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Telco 2.0 News Review: Post-MWC News Binge

Comcast-Netflix peering deal; FCC points Section 706 at neutrality; Telefonica Digital is no more

Before we dive into the Mobile World Congress news pile, there was serious regulatory action and important news on the Comcast-Netflix dispute last week. After weeks of arguing, the giant cableco and the monster video-cannon signed a peering agreement under which they will set up direct interconnection between their networks in exchange for a side-payment from Netflix. Cue much shouting about net neutrality.

In a must-read post, CDN expert Dan Rayburn provides a detailed explanation of the dispute and the detail, with financials and insight into the technology.

The shorter version is that, yes, it’s fundamentally an Internet peering war, and as with most of those, IP transit price-leader Cogent is involved. The telling detail is that Apple TV users aren’t affected - unlike mainstream Netflix users, who are served by their home-grown CDN via Cogent, they are served by Limelight Networks via Level(3):

In a little known, but public fact, anyone who is on Comcast and using Apple TV to stream Netflix wasn’t having quality problems. The reason for this is that Netflix is using Level 3 and Limelight to stream their content specifically to the Apple TV device..

Dan’s list of peering disputes should probably also include the Free.fr/YouTube imbroglio from early 2013, as Cogent was involved in that too (see Telco 2.0 news for January 2013). It’s also true that there’s nothing secret about Comcast paid peering: they advertise it on their Web site.

Meanwhile, something similar may be happening with regard to Verizon. Netflix’s deployment of additional HD content may have been a triggering factor here, driving up the traffic levels crossing Cogent’s network bound for the eyeball ISPs. That said, we’ve also heard it said that Verizon, especially, should pay Netflix for encouraging its customers to sign up for higher FiOS service tiers…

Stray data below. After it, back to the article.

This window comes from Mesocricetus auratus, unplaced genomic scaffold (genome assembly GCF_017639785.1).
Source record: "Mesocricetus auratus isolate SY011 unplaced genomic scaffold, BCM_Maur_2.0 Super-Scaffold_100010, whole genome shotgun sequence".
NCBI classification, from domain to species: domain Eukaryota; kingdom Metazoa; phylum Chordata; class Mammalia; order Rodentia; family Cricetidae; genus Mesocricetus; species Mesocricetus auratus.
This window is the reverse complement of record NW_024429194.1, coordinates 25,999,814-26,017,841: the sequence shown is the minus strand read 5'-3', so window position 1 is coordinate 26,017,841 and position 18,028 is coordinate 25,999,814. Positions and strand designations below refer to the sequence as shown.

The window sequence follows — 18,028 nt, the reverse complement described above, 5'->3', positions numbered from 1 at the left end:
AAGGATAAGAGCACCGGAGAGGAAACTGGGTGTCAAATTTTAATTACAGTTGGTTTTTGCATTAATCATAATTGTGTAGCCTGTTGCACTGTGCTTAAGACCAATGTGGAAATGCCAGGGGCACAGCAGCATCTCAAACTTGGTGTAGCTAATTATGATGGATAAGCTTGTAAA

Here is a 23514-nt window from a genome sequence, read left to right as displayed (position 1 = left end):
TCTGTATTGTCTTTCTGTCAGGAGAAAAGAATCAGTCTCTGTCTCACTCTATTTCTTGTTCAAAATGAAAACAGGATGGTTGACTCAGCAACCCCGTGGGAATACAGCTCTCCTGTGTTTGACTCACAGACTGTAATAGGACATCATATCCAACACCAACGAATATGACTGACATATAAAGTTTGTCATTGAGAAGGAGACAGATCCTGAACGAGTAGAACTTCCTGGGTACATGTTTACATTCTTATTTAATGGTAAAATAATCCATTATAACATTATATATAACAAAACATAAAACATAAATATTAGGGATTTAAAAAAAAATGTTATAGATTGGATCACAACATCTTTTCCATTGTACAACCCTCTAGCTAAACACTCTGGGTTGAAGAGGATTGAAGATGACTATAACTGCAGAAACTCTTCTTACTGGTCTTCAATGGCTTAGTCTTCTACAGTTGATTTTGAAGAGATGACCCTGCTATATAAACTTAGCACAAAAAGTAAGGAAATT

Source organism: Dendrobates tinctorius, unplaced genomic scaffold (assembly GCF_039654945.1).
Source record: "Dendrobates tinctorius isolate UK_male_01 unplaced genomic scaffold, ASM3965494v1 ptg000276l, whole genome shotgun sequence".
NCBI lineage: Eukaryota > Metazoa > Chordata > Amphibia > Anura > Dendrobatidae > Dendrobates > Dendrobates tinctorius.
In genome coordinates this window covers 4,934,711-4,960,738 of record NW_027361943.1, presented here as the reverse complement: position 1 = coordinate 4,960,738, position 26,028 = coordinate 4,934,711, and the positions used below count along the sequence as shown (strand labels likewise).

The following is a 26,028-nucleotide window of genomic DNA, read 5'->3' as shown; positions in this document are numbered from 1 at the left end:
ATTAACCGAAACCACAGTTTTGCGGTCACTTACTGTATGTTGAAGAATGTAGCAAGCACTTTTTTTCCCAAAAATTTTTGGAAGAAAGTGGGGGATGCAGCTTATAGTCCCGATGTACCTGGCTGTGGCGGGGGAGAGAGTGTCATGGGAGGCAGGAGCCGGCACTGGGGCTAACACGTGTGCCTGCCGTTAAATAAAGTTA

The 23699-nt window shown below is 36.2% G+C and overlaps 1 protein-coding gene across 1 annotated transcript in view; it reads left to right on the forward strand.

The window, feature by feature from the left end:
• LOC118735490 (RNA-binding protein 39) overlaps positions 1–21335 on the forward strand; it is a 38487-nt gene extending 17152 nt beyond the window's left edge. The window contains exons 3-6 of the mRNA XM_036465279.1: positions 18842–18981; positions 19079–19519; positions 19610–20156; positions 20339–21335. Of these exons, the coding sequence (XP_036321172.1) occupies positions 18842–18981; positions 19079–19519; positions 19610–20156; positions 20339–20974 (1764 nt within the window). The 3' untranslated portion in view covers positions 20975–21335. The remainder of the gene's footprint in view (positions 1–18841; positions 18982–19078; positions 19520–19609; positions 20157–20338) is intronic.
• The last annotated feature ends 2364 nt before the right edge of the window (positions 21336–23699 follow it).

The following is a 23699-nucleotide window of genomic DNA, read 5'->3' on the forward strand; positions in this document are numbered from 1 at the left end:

The VZW deal has closed, and Verizon reckons it will increasing earnings per share about 10%.

The FCC, meanwhile, says it intends to pursue net neutrality using its new Section 706 powers and also keep Title II reclassification “on the table”. There will be a public consultation on the issue. Of course, the FCC isn’t the only regulator in the US. The Justice Department anti-trust division is not happy about consolidation in TV, and it is putting pressure on the FCC to do something about it. All in all, it sounds likely that the FCC will impose conditions on the Comcast-Time Warner Cable deal - you can read more about that here.

Fared Alib, Sprint’s SVP of product development and operations, is quitting. T-Mobile USA announced revenues up 39% year on year and a loss of $20m for Q4. Telecom Italia denies that it’s going to sell TIM Brasil.

Whatever they eventually decide, Latin American telecoms is going to look a little different in future. During MWC, Telefonica announced a major reorganisation that closes down the Telefonica Digital innovations operation in London, and that also gets rid of the two regional HQs, that is to say the old O2 Europe and Telefonica Latinoamerica in Sao Paulo. In the future, everything will report directly to Madrid, as in the age of Philip II’s galleons on the Spanish Main…or something.

The official explanation for all this is that they’re:

Strengthening our leadership in the digital ecosystem, by driving a new public positioning enabling the hypersector to re-establish balance in the value chain

A simpler one is that Europe chief and M&A boss Eva Castillo has fallen out of favour, losing her operational responsibilities in favour of a new and vague post as “advisor to the president”, and TEF’s politics are adjusting to this new reality.

FaceApp Whatsbook - $19bn worth, really, even with voice? Tropo rolls out with Huawei, China Telecom

So Facebook’s bought WhatsApp, for a mere $19bn. The number should be qualified by the fact that it’s mostly stock, and $3bn is deferred stock at that - only $4bn in cash is changing hands - but either way it’s a lot of money for a company with 55 employees and “nominal” revenues. That $4bn is 35% of Facebook’s cash on hand. Dan York makes the bull case, arguing that this represents Facebook acquiring a bigger share of hundreds of millions of users’ social media usage, and that it represents a major threat to telcos’ SMS revenues, as if we needed another.

That said, it’s not as if Facebook is likely to capture revenue from the operators so much as destroy it by driving SMS pricing down towards zero. A lot of operators already bundle SMS, and the next price-disruption target is probably international (I paid 8.1p/text or 37p/MMS in Barcelona, for example, which is why I used Google Hangouts as much as possible).

Danah Boyd sums up the bear case, which is quite simply that it’s too much money for any conceivable monetisation. Also, WhatsApp’s USP is that it’s a pure IM app with ultra-minimal look and feel, no advertising, and robust privacy - pretty much the anti-Facebook. How can they possibly integrate? And did you notice that one major VC fund, Sequoia Capital, is a major shareholder in both companies and stands to make $3.4bn on the deal?